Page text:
The Shiloh Experience

Six years ago, a group of individuals got together and decided to make a difference in the lives of "at-risk children." Deciding on a course of action to meet this need, "Shiloh" was born. Shiloh is a Biblical word meaning, “a place of peace,” and that is just what the camp hopes to offer the children it serves.

Executive Director, Andy Edwards, views the camp as an opportunity for children to “experience the love of Jesus through sports, arts, and meaningful relationships.” Edwards has been involved with Shiloh since March 2005 when he accepted the executive director position.

Although Edwards said the term is relative, for Shiloh’s purposes, “at-risk” refers to children who may not otherwise have the financial means to attend a summer camp.

“We want all kids to be able to experience camp and we know that there are thousands that would never get this opportunity if Shiloh were not here,” he said, adding that any child, at-risk or not, is welcome to attend.

Located at 601 NE 63 Street in Oklahoma City, Shiloh welcomed its first campers during the summer of 2001. Set on forty acres and modeled after Missouri’s camp KAA, Edwards said Shiloh currently includes an outdoor amphitheater, fishing pond, full high and low element ropes courses, a covered basketball gym, two art rooms, and a small barn.

Edwards expects from 350-450 campers to attend the various weeklong sessions during the summer of 2007. While activities such as pottery, archery and horseback riding will be offered, he said that is not what most of the children look forward to the most.

“Honestly, it seems the thing they enjoy most is being around people who they can sense truly care about them,” he said.

Edwards further explained that Shiloh gives children a chance to hear about the love of Jesus while also learning self-worth and confidence. He said each child leaves camp knowing they are loved and important.


Edwards said many campers come from other organizations within the OKC area, but some are from individual families. Children from outside the OKC area are welcome to attend Shiloh. Campers range in age from eight to sixteen and are asked to pay a $20 fee; however, scholarships are available, as most are unable to pay.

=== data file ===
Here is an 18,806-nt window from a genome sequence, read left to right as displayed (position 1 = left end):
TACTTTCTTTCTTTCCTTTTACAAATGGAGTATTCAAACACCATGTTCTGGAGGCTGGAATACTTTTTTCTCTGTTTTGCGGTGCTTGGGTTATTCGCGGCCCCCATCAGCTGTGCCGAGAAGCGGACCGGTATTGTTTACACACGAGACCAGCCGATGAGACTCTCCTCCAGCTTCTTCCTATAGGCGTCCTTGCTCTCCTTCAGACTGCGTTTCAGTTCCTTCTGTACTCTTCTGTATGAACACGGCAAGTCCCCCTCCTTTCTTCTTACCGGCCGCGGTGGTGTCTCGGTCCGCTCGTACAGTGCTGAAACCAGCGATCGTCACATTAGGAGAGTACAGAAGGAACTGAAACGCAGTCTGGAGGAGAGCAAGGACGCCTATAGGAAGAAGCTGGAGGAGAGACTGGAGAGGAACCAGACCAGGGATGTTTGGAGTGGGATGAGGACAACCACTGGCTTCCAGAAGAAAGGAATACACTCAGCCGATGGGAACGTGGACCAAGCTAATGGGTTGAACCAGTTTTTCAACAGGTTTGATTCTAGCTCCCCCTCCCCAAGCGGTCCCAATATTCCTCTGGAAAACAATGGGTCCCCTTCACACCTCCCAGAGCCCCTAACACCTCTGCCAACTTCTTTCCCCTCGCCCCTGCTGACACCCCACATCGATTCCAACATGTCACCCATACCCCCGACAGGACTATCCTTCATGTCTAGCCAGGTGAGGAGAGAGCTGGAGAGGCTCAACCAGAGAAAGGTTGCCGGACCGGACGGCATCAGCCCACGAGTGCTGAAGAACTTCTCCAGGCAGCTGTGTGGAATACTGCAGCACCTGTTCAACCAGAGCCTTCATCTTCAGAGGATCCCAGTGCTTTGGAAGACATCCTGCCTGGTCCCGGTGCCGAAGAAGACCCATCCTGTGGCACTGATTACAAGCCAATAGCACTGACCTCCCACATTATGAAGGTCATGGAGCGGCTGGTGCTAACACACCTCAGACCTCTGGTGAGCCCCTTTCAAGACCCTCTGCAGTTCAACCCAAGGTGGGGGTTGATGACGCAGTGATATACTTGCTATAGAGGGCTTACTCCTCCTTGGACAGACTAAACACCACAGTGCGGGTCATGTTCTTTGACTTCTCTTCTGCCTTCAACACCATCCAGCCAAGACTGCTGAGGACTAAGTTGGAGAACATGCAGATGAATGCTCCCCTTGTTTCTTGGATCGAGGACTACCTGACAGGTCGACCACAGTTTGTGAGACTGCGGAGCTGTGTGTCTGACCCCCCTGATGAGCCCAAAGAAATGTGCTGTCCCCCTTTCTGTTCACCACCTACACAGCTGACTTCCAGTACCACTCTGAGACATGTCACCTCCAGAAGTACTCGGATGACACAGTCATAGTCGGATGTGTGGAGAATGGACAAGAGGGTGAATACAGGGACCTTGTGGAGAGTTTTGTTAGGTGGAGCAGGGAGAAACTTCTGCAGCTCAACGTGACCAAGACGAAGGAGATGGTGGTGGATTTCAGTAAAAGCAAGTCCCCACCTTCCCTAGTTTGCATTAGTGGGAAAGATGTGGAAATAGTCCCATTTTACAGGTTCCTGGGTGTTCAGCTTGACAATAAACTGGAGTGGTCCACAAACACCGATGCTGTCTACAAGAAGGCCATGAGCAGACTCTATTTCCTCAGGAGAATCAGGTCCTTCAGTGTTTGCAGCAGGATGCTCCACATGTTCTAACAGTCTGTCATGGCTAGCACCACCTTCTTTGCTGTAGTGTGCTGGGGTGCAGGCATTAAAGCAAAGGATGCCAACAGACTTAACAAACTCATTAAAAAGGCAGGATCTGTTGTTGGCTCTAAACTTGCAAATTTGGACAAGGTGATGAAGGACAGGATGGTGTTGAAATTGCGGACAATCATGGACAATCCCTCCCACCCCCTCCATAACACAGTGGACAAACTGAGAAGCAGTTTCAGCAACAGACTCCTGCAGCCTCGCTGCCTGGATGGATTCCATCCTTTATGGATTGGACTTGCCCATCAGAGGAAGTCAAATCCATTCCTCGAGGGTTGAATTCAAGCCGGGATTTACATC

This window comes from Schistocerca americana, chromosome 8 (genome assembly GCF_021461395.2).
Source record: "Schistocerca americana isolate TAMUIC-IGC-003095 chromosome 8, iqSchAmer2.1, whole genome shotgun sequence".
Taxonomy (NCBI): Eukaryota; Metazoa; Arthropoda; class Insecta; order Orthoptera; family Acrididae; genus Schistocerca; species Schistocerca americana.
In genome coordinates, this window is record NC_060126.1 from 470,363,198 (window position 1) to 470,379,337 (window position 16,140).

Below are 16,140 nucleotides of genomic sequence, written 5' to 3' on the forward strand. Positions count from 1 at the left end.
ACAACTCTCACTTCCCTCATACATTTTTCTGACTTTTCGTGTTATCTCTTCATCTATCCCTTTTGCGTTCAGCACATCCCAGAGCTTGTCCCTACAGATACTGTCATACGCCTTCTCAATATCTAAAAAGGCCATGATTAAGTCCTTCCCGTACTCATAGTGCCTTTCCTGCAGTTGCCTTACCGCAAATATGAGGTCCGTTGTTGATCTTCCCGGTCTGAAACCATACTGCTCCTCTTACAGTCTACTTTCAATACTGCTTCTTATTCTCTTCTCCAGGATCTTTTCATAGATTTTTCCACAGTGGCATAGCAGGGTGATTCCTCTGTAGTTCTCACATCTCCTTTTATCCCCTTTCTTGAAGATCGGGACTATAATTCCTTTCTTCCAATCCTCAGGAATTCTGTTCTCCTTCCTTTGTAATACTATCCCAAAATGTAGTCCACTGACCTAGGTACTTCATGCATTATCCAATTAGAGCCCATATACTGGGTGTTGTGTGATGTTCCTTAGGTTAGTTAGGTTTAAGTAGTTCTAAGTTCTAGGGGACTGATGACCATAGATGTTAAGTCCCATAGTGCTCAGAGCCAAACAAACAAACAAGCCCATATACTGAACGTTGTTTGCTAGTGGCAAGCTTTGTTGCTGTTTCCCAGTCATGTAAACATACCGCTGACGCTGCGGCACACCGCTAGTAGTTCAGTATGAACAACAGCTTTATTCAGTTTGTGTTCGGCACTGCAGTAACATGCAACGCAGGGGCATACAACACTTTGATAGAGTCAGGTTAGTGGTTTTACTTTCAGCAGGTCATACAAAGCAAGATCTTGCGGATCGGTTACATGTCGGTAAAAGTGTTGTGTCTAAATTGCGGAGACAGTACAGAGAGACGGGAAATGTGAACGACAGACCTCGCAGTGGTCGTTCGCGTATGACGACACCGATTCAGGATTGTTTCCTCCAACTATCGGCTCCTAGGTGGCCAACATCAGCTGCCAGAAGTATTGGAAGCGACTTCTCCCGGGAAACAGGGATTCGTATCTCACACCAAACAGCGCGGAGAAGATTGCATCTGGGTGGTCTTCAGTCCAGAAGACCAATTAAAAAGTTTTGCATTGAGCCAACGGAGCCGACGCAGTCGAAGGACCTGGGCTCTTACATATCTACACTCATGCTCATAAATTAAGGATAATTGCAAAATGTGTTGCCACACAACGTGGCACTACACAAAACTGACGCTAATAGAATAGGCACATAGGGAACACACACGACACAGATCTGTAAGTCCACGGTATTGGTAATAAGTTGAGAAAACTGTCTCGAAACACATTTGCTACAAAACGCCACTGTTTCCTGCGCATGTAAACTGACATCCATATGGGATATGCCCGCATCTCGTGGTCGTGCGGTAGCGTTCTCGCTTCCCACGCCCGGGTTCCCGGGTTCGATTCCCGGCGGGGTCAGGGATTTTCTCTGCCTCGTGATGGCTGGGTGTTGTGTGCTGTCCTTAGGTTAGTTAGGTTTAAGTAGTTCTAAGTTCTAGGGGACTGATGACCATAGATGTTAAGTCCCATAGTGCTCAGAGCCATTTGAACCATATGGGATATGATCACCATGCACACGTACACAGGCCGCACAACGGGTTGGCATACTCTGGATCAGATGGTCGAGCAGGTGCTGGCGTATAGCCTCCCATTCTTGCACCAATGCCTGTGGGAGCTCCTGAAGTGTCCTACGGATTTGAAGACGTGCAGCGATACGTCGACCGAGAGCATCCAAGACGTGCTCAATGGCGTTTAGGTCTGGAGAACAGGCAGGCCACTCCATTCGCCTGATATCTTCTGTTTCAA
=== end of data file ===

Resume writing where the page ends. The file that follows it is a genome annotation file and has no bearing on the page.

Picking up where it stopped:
“We ask individuals and businesses in the community to provide scholarships for around 400 campers at $200 per camper,” he said. “We are grateful for each donation that made it possible for 350 kids to attend Shiloh camp 2006.”
Shiloh camp runs Monday through Thursday 9:00 a.m. to 5:00 p.m. and Fridays from 9:00 a.m. until 9:00 p.m. On this day, friends and parents are invited to arrive at six to enjoy dinner and a talent show.

“Each camper will receive a breakfast bar, lunch and afternoon snack every day and at the end of camp, each will receive a T-shirt, an award, a Bible, and all the artwork they created throughout the week,” Edwards said.

Plans for expansion are now underway, thanks to a recent donation, which is helping to cover infrastructure costs. This donation will help cover things like water and sewer lines, which must be properly installed before other phases of expansion can begin.

“Our largest need today is to begin work on a multi-purpose facility so campers can have a dry place to go on rainy days and most importantly, bathrooms that are not port-o-potties,” Edwards explained.

Shiloh is mostly a summer day camp at this point, although the ropes course is in use three or four times a month during the spring and fall. The ultimate goal is to provide facilities that can be enjoyed year-round in all types of weather.

“Our goal for the non-summer months is to be a local retreat center for this community along with the possibility of providing after school programs for kids,” Edwards said.


Future plans include a state-of-the art sports complex, an aquaplex, a dining hall, a chapel/arts center, duplex cabins and a leadership cabin with two shepherd’s lodges for overnight stays.

The time frame for expansion is uncertain, as improvements require continued funding at each phase of the project. Edwards said an “aggressive capital campaign” is just beginning, with the hopes that the entire project may be complete and operational by 2009.

Edwards feels fortunate to be part of a place like Shiloh. He said he enjoys watching the children laugh and have fun as all children deserve to do. Watching the summer staff connect with children who may not otherwise realize someone cares for them is a rewarding experience.

Applications for Shiloh camp 2007 will be available online, beginning January 10. For more information about the camp, visit http://www.shilohcamp.org or call (405) 858-7011.

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